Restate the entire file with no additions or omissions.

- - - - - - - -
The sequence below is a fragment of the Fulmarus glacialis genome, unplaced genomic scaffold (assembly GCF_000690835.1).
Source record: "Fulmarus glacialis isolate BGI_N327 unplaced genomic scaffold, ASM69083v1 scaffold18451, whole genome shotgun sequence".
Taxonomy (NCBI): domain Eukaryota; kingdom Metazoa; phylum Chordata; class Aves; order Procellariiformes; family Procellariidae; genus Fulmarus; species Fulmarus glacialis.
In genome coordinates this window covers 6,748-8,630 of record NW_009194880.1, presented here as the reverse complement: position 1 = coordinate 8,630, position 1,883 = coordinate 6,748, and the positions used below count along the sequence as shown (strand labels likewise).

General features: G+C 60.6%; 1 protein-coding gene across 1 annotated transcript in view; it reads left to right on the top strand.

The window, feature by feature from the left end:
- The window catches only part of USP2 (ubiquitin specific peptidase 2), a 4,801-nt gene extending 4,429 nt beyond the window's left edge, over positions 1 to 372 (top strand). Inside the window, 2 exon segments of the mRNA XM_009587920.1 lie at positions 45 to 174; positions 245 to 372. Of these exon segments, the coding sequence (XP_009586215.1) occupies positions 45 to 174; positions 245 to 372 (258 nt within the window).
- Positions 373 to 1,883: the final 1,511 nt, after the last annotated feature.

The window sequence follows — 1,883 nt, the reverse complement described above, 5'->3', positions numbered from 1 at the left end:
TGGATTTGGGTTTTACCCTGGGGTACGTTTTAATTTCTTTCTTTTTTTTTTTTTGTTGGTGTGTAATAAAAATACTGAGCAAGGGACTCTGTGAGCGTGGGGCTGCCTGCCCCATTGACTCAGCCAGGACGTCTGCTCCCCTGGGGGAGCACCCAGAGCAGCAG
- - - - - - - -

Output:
The sequence below is a fragment of the Fulmarus glacialis genome, unplaced genomic scaffold (assembly GCF_000690835.1).
Source record: "Fulmarus glacialis isolate BGI_N327 unplaced genomic scaffold, ASM69083v1 scaffold18451, whole genome shotgun sequence".
Taxonomy (NCBI): domain Eukaryota; kingdom Metazoa; phylum Chordata; class Aves; order Procellariiformes; family Procellariidae; genus Fulmarus; species Fulmarus glacialis.
In genome coordinates this window covers 6,748-8,630 of record NW_009194880.1, presented here as the reverse complement: position 1 = coordinate 8,630, position 1,883 = coordinate 6,748, and the positions used below count along the sequence as shown (strand labels likewise).

General features: G+C 60.6%; 1 protein-coding gene across 1 annotated transcript in view; it reads left to right on the top strand.

The window, feature by feature from the left end:
- The window catches only part of USP2 (ubiquitin specific peptidase 2), a 4,801-nt gene extending 4,429 nt beyond the window's left edge, over positions 1 to 372 (top strand). Inside the window, 2 exon segments of the mRNA XM_009587920.1 lie at positions 45 to 174; positions 245 to 372. Of these exon segments, the coding sequence (XP_009586215.1) occupies positions 45 to 174; positions 245 to 372 (258 nt within the window).
- Positions 373 to 1,883: the final 1,511 nt, after the last annotated feature.

The window sequence follows — 1,883 nt, the reverse complement described above, 5'->3', positions numbered from 1 at the left end:
TGGATTTGGGTTTTACCCTGGGGTACGTTTTAATTTCTTTCTTTTTTTTTTTTTGTTGGTGTGTAATAAAAATACTGAGCAAGGGACTCTGTGAGCGTGGGGCTGCCTGCCCCATTGACTCAGCCAGGACGTCTGCTCCCCTGGGGGAGCACCCAGAGCAGCAG